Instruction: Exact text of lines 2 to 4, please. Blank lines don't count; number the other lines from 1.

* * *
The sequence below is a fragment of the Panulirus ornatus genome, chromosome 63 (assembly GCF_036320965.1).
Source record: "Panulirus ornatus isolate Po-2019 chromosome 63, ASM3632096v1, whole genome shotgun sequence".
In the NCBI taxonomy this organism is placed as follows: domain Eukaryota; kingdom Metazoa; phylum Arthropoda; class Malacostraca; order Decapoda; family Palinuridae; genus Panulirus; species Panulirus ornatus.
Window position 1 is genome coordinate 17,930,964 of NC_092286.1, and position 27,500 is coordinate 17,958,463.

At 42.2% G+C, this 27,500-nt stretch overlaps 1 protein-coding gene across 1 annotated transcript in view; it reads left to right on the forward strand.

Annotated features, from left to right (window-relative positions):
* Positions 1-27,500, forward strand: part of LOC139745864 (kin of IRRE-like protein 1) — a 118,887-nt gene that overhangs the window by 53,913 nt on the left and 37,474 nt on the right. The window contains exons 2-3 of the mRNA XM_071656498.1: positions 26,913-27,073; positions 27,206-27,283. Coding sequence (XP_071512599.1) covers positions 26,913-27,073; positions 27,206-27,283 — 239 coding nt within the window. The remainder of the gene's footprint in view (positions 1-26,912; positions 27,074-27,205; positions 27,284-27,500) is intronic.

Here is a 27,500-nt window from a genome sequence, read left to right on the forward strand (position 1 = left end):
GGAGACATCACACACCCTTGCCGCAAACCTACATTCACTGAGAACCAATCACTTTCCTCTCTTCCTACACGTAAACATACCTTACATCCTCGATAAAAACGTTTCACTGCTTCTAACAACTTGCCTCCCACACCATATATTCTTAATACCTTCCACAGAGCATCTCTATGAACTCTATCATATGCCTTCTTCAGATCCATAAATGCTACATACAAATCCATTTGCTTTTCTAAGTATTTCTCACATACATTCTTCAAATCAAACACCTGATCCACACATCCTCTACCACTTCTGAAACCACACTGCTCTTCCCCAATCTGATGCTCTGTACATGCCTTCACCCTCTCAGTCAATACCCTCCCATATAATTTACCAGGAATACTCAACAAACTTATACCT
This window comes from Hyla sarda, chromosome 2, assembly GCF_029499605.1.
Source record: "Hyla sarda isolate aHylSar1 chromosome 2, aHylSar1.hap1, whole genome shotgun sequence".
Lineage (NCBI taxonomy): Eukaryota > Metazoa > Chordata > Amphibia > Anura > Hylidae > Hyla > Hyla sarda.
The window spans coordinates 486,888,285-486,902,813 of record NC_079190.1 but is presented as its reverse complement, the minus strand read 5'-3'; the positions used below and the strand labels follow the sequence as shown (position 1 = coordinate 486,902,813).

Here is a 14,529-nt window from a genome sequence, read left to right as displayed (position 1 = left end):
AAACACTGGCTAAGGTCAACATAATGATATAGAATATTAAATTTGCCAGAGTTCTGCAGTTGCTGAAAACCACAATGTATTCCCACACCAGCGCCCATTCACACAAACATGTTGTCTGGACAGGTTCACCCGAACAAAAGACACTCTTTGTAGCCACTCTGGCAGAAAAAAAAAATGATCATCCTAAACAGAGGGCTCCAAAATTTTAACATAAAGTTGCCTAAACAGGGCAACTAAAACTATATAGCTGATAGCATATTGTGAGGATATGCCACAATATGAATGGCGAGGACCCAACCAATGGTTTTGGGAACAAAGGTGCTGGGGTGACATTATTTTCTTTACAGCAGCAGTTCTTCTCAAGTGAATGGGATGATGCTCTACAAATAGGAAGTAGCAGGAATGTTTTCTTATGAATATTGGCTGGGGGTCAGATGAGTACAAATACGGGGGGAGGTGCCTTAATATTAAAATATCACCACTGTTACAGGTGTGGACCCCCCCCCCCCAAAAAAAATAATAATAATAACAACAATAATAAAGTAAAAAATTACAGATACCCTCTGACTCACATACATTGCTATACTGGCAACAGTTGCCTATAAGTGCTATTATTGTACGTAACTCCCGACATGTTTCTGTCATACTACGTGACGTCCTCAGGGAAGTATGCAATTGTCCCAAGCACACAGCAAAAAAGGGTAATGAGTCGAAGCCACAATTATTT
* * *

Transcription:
Source record: "Panulirus ornatus isolate Po-2019 chromosome 63, ASM3632096v1, whole genome shotgun sequence".
In the NCBI taxonomy this organism is placed as follows: domain Eukaryota; kingdom Metazoa; phylum Arthropoda; class Malacostraca; order Decapoda; family Palinuridae; genus Panulirus; species Panulirus ornatus.
Window position 1 is genome coordinate 17,930,964 of NC_092286.1, and position 27,500 is coordinate 17,958,463.